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BWW Review: Craig Horsley Debuts LOVE AND OTHER FEELINGS REVEALED at The Hidden Cabaret

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BWW Review: Craig Horsley Debuts LOVE AND OTHER FEELINGS REVEALED at The Hidden Cabaret

Craig Horsley is an interesting character... a popular one too. So when he cooked up this new cabaret space for performers, it seems like the entire town came out to see what he had cooked up for his own show. Perhaps he might be a little self-critical as he greeted the entire room of this massive venue, and then read off script for just the first intro. However, after the performers started, and he got a chance to admire his work while things fell into place, the lively side of Horsley took over and he ditched the paper notes too. Although, when he was the singing, nobody (including himself on stage) would have called his voice angelic, he ultimately put together a decent lineup of songs, some jokes the audience laughed at, and a talented bevy of co-stars.

The songs of his show represented the many different emotions of love, following the arch of a relationship as it goes from the first meeting ("Feelings" and "You're the One that I Want") to the eventual end in "Move On" by Stephen Sondheim. As with any show featuring a handful of performers, there were some performances on the night that were more complete than others. Altogether, I think it came together nicely, with each performer having a distinct style and working well within their place in Horsley's song series. I'd put Shane Weisman and Ruby Rakos first on my own list with Roderick Lawrence a close third, although to be fair, Weisman primarily sang Bruce Springsteen songs. He did these well (a solid tribute to the boss) and was a definite highlight during the first round of songs, setting a new, more sultry mood with "I'm on Fire." Rakos' early performance on "I'm Too Young to Go Steady" showcased ample vocal talent, but it wasn't the same type of attention-grabbing song. Later, when she played the spiteful lover, singing "Goody, Goody," I felt like her well-orchestrated combination of stage movement and theatrical flair hooked the crowd. Getting into a song was one thing, though, that Roderick did better than anyone. When singing "F You" by Cee Lo Green (a precursor in this show to the Moving On moment), he stormed around the stage, flipped the audience the bird, and then wailed on his back bursting with the lyrics, "If I was richer, I'd still be with ya."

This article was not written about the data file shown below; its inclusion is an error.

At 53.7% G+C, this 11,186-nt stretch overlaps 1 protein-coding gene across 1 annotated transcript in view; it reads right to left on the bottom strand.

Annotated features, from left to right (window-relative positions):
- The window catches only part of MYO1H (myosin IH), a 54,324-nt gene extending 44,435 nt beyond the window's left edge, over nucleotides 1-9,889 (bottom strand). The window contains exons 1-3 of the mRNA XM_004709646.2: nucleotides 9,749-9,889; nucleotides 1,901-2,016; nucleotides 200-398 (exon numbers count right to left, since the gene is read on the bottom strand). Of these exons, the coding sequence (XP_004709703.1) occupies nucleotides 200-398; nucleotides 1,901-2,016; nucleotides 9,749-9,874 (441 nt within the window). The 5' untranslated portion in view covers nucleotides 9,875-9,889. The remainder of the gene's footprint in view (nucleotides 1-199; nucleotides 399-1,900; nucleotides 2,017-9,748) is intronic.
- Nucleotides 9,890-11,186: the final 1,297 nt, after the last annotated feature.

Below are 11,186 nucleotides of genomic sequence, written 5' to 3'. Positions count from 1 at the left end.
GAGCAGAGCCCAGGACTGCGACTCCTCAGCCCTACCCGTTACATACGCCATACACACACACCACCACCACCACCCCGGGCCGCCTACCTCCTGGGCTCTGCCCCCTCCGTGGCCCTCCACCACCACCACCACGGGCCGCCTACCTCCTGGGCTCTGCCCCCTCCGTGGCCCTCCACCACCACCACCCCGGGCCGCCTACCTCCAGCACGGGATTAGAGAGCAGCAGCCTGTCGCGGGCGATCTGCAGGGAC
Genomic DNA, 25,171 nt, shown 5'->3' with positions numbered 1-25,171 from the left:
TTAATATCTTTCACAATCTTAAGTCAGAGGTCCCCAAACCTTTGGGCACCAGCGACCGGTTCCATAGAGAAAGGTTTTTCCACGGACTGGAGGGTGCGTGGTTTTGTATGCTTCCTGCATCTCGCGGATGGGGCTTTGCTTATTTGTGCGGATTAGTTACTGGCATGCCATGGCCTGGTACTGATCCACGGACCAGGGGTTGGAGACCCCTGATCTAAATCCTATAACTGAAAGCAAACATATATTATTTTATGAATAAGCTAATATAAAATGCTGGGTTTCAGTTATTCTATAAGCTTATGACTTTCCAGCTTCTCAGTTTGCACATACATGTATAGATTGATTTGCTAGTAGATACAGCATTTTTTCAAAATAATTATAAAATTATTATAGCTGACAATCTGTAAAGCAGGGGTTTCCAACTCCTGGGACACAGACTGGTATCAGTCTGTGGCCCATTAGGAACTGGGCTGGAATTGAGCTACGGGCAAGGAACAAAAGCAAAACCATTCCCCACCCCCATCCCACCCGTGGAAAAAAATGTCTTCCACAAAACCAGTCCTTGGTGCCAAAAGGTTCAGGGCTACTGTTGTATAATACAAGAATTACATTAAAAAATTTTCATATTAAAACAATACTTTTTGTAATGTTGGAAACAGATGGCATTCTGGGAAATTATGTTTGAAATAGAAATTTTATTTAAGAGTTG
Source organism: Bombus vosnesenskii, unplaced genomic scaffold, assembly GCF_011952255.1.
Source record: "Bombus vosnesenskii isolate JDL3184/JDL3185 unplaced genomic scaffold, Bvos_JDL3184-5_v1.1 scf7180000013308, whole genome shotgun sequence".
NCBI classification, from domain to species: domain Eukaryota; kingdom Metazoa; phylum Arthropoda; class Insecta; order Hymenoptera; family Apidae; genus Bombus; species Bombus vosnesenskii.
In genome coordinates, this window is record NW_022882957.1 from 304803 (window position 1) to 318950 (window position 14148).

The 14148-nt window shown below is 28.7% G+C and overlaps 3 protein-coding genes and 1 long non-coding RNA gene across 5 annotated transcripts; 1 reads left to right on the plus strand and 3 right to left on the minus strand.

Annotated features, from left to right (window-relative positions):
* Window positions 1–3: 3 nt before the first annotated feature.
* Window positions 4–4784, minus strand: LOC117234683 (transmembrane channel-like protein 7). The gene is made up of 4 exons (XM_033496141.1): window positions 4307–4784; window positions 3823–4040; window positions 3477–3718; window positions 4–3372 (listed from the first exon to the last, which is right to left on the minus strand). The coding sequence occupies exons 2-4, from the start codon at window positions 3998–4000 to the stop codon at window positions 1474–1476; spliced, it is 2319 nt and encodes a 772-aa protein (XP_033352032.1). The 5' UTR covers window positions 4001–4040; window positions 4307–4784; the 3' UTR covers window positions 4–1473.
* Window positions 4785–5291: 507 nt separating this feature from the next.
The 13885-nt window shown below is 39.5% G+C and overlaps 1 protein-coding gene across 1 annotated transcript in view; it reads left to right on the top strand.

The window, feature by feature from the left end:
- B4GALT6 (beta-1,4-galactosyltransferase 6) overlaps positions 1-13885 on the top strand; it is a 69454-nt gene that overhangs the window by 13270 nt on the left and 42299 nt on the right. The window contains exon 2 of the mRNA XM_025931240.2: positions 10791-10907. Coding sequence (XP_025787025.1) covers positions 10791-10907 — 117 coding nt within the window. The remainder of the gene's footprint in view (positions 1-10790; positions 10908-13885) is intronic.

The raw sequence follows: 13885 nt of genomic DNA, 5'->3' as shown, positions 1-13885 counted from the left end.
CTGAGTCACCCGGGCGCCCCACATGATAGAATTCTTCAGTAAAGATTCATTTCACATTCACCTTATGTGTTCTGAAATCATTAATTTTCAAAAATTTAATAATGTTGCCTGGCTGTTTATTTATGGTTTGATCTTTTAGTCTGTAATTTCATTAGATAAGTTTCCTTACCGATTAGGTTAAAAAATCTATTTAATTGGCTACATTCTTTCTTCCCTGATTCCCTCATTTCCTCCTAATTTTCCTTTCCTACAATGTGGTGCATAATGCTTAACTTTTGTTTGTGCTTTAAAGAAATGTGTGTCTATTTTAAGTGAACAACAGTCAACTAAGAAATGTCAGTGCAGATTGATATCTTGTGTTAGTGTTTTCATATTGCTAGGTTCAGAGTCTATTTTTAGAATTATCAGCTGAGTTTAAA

Sarah Parnicky, Marcie Henderson, and Stephen Miller also performed well in their own right, each with a slightly different style. Parnicky had a more active stage presence and also had one of my favorite individual performances of the evening with the aforementioned, "Move On." I feel like she poured passion into the lyrics as she implored the audience, "Anything you do, let it come from you, then it will be new!" Henderson too, had two solid songs in the classic hit, "Fever" which followed Weisman's first Springsteen hit and "Could I Leave You?" from the Follies. I'd love to hear her perform it again as her performance was close to being the best all-around moment of the show. Making his cabaret debut, and hopefully having a few more shows in him, Stephen Miller rounds out the list by the virtue of process of elimination. His early performance of "Feelings" seemed to be the clinching factor in focusing the mood in on being entertained.

Terry Burrus was musical director and pianist for the evening and seemed to have an easy rapport with his cadre of singers as they fed off each other's energies on stage. It remains to be said that with one show done, what emotion(s) will Horsley take a deep dive into next?


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From This Author Chris Struck